Dharmic Education is not Learning but Realisation

Dharmic Education is not Learning but Realisation

In the Sanatana theory and practice, education was not merely learning but realisation. Literacy was merely one subset of it.

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Dharmic Education is not Learning but Realisation

THE PREVIOUS EPISODE CONCLUDED with a simple declaration: that Dharma and education should ideally form an integral whole.

We can illustrate this with a couple of examples.

Example 1

One of the fundamental questions that our Dharmasastras pose and answer is this: who knows the secret of Dharma and its most accurate application in life? The answer: that illiterate old woman in the village. The king would accept her verdict as final while deciding disputes. That old woman might have never gone to school, etc., but was profoundly educated by living her culture over a lifetime. It was this experience of deep and purposeful living that gave that woman a juridical authority greater than the king. Such old women were respected because they were the living repositories of a timeless, unbroken cultural inheritance, which no book or teacher can teach. Even today, there are countless such elderly women in our villages who are invariably invited to all kinds of functions…for consultation on the most accurate way to perform a custom, the most appropriate song to sing for the occasion, the best name to give to an infant, etc.

Example 2

The second example is rather recent. Just fifty years ago, the mark of a truly educated person was the extent and depth of his or her knowledge of our epics, our sacred literature, classical poetry, social and cultural customs and appropriate conduct and norms of behaviour. That person necessarily need not have gone to school or learnt how to read and write. We shall explore this point in a little more detail later.

FUNDAMENTALLY, A COUNTRY’S APPROACH TO EDUCATION depends on how it regards human beings: as mere economic units who are capable of nothing higher than earning money, consuming material goods, and performing the basic animal functions of eating, sleeping and reproduction. The contemporary term “human resources” is a direct outcome of this conception of the human being.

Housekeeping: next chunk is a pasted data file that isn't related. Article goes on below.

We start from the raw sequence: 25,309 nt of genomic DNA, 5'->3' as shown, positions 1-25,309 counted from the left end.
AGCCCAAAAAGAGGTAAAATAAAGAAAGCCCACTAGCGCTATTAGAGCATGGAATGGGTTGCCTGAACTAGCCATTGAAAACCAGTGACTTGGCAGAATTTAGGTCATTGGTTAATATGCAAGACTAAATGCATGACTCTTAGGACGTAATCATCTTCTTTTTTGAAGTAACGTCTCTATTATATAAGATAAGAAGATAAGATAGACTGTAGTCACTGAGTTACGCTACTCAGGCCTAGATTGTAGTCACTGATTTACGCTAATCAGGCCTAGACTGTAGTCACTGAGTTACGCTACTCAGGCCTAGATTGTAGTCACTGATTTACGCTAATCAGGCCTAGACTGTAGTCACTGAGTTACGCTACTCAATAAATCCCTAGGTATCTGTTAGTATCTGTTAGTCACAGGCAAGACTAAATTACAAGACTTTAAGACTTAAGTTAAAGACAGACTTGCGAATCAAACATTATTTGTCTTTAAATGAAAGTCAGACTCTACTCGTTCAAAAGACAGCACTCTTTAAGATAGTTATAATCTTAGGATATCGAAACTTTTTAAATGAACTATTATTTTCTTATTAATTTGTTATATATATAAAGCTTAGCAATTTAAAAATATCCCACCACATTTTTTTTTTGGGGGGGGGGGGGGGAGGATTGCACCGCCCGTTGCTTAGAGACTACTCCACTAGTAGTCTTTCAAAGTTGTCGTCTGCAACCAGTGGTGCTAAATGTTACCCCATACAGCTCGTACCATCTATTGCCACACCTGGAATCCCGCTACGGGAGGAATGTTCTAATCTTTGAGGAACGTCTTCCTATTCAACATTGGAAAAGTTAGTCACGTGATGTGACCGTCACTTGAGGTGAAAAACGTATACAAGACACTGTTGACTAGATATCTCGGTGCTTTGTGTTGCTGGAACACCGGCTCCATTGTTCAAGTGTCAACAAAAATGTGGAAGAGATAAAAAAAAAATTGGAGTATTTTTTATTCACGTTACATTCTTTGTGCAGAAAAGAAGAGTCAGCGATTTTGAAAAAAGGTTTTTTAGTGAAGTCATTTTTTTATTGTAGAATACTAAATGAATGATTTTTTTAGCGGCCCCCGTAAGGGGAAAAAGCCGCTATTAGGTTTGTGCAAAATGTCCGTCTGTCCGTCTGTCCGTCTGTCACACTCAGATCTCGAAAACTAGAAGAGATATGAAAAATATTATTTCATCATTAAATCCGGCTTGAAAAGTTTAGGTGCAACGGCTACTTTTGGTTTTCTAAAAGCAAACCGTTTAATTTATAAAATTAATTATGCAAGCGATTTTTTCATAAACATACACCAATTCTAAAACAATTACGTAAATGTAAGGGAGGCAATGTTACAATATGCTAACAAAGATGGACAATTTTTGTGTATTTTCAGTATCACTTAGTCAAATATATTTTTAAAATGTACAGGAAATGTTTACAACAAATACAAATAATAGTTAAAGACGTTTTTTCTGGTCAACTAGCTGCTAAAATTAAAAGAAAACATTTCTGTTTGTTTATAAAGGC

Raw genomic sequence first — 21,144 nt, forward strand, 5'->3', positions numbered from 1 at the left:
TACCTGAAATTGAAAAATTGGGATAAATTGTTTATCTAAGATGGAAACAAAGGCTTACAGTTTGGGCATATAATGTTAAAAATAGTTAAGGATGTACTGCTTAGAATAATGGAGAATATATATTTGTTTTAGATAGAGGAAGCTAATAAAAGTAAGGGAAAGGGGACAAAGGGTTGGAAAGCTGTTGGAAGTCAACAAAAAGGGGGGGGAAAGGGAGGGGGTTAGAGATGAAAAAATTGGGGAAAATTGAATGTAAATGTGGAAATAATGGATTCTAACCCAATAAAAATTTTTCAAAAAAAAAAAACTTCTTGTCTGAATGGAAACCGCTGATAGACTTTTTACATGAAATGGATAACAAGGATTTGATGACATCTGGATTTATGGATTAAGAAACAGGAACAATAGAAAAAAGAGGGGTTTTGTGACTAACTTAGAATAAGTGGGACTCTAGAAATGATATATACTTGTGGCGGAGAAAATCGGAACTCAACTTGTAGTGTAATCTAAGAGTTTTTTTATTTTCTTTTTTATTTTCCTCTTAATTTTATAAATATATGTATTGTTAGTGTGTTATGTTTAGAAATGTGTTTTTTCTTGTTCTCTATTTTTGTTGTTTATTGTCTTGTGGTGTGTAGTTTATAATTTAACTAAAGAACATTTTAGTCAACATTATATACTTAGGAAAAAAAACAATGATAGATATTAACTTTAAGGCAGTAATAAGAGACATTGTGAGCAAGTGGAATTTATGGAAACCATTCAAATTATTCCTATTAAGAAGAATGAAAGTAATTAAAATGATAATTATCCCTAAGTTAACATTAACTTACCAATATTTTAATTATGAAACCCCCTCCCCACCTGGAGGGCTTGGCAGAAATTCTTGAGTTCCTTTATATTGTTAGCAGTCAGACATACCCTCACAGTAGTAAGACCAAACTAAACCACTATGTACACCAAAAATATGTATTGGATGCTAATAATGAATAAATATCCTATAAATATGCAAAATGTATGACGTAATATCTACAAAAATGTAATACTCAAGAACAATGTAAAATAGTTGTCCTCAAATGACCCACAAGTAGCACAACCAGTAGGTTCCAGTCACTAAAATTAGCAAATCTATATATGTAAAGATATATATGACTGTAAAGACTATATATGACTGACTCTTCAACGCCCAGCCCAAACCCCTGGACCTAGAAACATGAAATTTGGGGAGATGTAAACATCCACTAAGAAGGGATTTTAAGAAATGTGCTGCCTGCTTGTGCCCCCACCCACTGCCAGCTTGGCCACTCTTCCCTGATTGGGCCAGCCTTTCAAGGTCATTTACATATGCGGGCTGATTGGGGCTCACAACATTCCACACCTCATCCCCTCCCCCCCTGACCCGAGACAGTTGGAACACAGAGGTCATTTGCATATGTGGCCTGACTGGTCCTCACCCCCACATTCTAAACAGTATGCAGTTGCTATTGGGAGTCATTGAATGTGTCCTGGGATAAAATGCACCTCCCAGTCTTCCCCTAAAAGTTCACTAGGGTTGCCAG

Or, does the education system place human beings on a higher plane? Like Swami Vivekananda did: “Each soul is potentially divine. The goal is to manifest this divinity by controlling nature, external and internal. Do this either by work, or worship, or psychic control, or philosophy.”

As we’re familiar, the former approach is the Western approach and the latter is the Sanatana approach. Unfortunately, India over the last century, especially after Independence has mindlessly imitated the western model. The result is the industrialization of education in its worst form. Even worse than that is the fact that India’s far superior system and heritage of education is on the verge of total extinction. We can look at another famous quote of Swami Vivekananda:

The child is taken to school, and the first thing he learns is that his father is a fool, the second thing that his grandfather is a lunatic, the third thing that all his teachers are hypocrites, the fourth, that all the sacred books are lies! By the time he is sixteen he is a mass of negation, lifeless and boneless…We have learnt only weakness.

But instead of correcting this system, we have made weakness our lifestyle to such an extent that we can no longer see what the great Swami foresaw. Let’s look at another quote from Radhakumud Mookerji:

In our educational heritage, knowledge did not merely exist in the form of Manuscripts...which could be stored up like furniture, for knowledge was the furniture of the mind. Learning was not reading but realisation, and knowledge was to be in the blood, as an organic part of one’s own self.

Our ancient and unbroken system of education began to collapse the day Hindus unthinkingly swallowed the BIG LIE which was relentlessly broadcast by British propaganda: literacy = education. This propaganda went hand in hand with the pitiless destruction of our Gurukulas and other traditional institutions of learning. This is what Ananda Coomaraswamy diagnosed as early as 1947:

the literacy actually produced by compulsory mass education often involves little or no more than an ability and the will to read the newspapers and advertisements…this is a language of exclusively external relationships, a tradesman’s tongue. Competition is the life of trade, and gangsters must have rivals.

However, this is not to condemn or degrade the innate value of literacy and the acquisition of formal academic or professional qualifications but to bring our attention to the loss that Hindus as a whole have suffered as a result of unconsciously or consciously giving up the invaluable aspects of their cultural heritage in exchange for this soulless system that has reduced the whole of humanity to individual economic units.

In fact, Hindu history offers the best proof to the contrary: that we advanced in both material sciences and worldly learning, all of which went hand in hand to preserve and develop our culture.

To be continued

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